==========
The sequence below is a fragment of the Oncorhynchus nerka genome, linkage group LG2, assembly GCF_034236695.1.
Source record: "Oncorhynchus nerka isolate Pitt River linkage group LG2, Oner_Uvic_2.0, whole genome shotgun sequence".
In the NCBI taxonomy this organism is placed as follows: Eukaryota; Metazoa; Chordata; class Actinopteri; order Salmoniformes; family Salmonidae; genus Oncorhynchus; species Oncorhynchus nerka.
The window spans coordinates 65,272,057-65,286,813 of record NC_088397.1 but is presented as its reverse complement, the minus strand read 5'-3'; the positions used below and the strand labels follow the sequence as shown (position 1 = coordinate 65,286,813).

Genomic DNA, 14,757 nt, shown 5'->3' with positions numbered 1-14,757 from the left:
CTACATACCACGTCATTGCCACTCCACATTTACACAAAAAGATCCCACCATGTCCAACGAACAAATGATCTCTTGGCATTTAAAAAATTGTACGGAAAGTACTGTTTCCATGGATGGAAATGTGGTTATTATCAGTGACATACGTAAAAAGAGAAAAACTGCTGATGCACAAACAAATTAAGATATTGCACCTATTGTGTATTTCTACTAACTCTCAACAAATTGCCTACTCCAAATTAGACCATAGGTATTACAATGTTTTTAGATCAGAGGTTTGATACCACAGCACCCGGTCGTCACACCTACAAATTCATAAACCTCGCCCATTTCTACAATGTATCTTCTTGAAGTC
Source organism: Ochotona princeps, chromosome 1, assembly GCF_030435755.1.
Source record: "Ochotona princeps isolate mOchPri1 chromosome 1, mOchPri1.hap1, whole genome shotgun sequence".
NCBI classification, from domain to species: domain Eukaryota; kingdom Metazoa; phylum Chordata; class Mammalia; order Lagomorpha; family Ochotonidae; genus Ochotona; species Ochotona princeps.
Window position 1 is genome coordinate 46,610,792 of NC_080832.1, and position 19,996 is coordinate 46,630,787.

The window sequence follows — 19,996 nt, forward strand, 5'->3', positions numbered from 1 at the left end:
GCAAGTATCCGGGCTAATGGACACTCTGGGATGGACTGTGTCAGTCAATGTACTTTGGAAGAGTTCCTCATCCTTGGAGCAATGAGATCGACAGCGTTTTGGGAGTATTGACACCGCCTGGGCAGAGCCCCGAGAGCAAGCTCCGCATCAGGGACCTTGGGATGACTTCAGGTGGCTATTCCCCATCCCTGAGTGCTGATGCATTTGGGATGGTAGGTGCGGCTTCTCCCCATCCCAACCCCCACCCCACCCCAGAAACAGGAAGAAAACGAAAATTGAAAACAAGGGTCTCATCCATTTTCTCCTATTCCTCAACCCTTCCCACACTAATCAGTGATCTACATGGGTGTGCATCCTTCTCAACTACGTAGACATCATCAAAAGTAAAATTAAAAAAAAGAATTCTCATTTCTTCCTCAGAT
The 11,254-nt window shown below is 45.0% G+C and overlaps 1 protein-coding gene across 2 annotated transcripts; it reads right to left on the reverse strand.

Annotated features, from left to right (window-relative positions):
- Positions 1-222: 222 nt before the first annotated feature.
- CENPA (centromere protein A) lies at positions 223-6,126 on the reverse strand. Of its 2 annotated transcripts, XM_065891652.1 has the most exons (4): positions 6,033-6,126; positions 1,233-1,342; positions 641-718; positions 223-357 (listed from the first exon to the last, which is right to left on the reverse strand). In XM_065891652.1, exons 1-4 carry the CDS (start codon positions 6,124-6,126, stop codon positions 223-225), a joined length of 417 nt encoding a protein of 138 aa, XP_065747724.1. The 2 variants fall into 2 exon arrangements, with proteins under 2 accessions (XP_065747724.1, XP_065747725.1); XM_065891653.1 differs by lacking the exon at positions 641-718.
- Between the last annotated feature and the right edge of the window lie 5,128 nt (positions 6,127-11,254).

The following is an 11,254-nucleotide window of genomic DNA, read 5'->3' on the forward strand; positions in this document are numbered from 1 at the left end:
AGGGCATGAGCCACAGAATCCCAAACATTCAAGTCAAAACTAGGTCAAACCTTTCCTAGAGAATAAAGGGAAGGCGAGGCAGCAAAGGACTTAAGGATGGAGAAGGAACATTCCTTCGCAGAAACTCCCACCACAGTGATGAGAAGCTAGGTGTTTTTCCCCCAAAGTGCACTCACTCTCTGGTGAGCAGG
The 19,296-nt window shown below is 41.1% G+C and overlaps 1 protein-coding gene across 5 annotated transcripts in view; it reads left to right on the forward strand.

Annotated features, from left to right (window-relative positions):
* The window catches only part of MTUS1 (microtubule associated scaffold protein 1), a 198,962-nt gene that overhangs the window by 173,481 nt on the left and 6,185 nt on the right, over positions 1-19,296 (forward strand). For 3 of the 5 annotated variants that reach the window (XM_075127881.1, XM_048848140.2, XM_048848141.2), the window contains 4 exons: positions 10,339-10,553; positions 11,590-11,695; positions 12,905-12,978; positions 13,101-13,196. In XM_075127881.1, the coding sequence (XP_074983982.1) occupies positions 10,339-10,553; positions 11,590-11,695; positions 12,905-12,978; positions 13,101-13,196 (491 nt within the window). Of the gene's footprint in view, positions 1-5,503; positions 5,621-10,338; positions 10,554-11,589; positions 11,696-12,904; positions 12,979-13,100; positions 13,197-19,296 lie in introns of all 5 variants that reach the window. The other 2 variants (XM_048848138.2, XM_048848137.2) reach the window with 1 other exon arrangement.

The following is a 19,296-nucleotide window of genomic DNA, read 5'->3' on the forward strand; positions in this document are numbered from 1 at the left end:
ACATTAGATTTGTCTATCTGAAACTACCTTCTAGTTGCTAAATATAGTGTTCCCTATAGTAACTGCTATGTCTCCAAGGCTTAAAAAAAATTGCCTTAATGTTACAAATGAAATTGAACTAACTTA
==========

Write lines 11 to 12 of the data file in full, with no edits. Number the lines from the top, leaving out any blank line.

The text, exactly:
The window sequence follows — 19,996 nt, forward strand, 5'->3', positions numbered from 1 at the left end:
GCAAGTATCCGGGCTAATGGACACTCTGGGATGGACTGTGTCAGTCAATGTACTTTGGAAGAGTTCCTCATCCTTGGAGCAATGAGATCGACAGCGTTTTGGGAGTATTGACACCGCCTGGGCAGAGCCCCGAGAGCAAGCTCCGCATCAGGGACCTTGGGATGACTTCAGGTGGCTATTCCCCATCCCTGAGTGCTGATGCATTTGGGATGGTAGGTGCGGCTTCTCCCCATCCCAACCCCCACCCCACCCCAGAAACAGGAAGAAAACGAAAATTGAAAACAAGGGTCTCATCCATTTTCTCCTATTCCTCAACCCTTCCCACACTAATCAGTGATCTACATGGGTGTGCATCCTTCTCAACTACGTAGACATCATCAAAAGTAAAATTAAAAAAAAGAATTCTCATTTCTTCCTCAGAT